A container with a volume of 4 L contains a gas with a temperature of 270^o K. If the temperature of the gas changes to 420^o K without any change in pressure, what must the container's new volume be?

Jan 14, 2017

The new volume is $\approx 6 L$.

Explanation:

Given that the pressure of the gas remains constant, we can identify this as an isobaric process. This is a process in which pressure remains constant, but temperature and volume change. We can use Charles' Law to find an unknown temperature or volume value for an isobaric process, given that we know something about the other three values.

$\frac{{V}_{i}}{{T}_{i}} = \frac{{V}_{f}}{{T}_{f}}$

This law describes how gas expands as temperature increases. The inverse is also true. You don't need to memorize Charles' Law (or Boyle's' or Gay-Lussac's) if you remember the combined gas law, which relates all of these simple gas laws:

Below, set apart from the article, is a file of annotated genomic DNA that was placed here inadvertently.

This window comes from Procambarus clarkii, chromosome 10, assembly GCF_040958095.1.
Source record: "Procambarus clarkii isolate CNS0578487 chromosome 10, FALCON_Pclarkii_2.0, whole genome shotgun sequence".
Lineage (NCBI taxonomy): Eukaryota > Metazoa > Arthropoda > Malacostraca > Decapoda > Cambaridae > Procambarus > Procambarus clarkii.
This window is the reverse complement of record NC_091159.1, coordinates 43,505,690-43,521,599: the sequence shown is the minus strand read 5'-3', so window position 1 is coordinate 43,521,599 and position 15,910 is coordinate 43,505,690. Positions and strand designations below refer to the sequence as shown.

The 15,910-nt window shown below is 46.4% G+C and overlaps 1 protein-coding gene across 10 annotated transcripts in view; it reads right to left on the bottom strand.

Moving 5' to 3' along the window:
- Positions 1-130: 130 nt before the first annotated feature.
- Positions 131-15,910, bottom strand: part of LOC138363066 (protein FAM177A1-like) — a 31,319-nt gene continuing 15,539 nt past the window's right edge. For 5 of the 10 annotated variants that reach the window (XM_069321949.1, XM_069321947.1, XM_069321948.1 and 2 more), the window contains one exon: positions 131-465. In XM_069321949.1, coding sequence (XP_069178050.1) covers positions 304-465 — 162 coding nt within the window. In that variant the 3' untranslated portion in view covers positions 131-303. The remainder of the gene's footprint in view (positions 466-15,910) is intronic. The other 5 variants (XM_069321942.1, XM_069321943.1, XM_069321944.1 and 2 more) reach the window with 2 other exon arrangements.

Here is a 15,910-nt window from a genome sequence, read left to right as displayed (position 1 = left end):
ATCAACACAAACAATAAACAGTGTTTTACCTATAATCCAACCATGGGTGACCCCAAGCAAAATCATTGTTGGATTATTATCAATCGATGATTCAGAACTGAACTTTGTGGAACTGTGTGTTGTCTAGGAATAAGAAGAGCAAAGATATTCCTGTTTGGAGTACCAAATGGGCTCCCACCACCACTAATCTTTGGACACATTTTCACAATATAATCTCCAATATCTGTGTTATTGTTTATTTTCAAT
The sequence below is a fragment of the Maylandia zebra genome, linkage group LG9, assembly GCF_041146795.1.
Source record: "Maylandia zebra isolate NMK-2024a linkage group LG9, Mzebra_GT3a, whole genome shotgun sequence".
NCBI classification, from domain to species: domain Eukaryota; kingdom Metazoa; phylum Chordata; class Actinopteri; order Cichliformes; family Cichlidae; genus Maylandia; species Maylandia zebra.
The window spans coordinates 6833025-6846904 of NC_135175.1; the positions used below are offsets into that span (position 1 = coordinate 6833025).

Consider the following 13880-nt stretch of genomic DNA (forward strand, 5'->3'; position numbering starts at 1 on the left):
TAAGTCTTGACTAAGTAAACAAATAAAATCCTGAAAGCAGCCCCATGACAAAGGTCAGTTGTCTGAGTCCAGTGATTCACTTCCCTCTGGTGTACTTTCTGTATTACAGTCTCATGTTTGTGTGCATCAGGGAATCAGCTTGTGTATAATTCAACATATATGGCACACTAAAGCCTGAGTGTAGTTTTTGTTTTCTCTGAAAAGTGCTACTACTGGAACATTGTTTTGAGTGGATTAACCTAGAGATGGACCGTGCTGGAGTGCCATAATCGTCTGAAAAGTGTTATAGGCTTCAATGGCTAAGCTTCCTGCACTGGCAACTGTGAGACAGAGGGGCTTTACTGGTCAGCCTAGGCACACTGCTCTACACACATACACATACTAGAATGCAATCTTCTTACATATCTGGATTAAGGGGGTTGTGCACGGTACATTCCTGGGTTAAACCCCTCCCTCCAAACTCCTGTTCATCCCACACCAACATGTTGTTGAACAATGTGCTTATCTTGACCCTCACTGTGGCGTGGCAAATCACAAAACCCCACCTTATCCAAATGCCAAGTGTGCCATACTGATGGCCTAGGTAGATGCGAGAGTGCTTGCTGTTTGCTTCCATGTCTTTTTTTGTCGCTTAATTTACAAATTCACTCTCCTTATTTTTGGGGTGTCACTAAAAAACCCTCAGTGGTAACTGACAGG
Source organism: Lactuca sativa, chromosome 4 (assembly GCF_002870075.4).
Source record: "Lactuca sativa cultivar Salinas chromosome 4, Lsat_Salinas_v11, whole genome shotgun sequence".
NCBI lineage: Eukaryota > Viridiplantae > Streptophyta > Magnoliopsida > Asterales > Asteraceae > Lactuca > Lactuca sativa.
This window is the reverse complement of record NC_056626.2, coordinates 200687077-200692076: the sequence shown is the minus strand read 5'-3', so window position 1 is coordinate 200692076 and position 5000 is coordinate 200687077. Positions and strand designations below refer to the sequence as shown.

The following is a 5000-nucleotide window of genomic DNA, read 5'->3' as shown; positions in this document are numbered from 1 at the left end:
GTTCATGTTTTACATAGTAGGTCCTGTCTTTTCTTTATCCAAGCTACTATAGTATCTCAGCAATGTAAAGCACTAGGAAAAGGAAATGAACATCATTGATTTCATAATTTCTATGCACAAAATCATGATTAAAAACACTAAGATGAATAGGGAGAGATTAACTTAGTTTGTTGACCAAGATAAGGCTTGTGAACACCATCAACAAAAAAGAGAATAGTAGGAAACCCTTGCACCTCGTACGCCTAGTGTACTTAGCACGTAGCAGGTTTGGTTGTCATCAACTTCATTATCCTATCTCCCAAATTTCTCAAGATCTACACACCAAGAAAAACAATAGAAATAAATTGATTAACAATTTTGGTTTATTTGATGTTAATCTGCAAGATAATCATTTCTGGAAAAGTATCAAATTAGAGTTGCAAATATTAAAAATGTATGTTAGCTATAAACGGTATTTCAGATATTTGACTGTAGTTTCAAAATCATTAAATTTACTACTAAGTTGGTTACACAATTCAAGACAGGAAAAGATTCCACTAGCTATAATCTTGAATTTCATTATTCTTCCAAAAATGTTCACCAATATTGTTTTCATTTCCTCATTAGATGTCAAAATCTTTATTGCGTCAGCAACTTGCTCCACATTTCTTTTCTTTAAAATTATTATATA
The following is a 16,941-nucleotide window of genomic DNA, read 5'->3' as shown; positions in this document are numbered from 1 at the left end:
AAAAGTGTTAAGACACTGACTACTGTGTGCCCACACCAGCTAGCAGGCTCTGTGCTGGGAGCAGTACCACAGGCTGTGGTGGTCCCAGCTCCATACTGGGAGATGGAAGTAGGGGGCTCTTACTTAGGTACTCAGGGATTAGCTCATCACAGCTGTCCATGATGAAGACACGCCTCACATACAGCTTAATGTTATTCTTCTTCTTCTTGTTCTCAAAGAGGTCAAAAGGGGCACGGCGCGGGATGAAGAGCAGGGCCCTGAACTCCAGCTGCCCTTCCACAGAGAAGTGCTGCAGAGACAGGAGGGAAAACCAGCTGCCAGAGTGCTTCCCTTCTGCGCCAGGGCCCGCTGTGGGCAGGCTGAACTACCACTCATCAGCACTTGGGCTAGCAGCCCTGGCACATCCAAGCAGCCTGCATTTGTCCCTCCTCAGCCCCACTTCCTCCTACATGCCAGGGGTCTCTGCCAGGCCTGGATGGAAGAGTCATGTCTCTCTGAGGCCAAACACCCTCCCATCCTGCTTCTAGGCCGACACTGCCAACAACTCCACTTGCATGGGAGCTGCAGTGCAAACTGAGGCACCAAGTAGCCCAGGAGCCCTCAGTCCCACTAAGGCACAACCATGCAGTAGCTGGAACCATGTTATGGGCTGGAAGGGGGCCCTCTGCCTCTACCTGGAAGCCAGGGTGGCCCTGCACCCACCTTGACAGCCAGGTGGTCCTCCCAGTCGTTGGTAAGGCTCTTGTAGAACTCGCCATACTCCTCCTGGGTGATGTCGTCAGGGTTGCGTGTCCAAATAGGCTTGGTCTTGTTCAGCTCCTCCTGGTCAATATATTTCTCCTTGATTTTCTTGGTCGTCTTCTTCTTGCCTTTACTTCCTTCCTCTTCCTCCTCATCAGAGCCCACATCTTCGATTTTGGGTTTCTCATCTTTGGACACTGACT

$\frac{P V}{T} =$constant

or, equivalently:

$\frac{{P}_{i} {V}_{i}}{{T}_{i}} = \frac{{P}_{f} {V}_{f}}{{T}_{f}}$

( also written $P V = n R T$ )

We can see that if pressure is constant, ${P}_{i} = {P}_{f}$ and the terms drop away, leaving us with Charles' Law. This works for any of the simple gas laws: the term which remains constant will drop away.

We want to solve for ${V}_{f}$, so we can rearrange the equation to isolate this variable:

${V}_{f} = \frac{{V}_{i} {T}_{f}}{T} _ i$

Given ${V}_{i} = 4 L$, ${T}_{i} = 270 K$, and ${T}_{f} = 420 K$:

${V}_{f} = \frac{4 L \cdot 420 \cancel{K}}{270 \cancel{K}}$

${V}_{f} = 6.22 \ldots L \approx 6 L$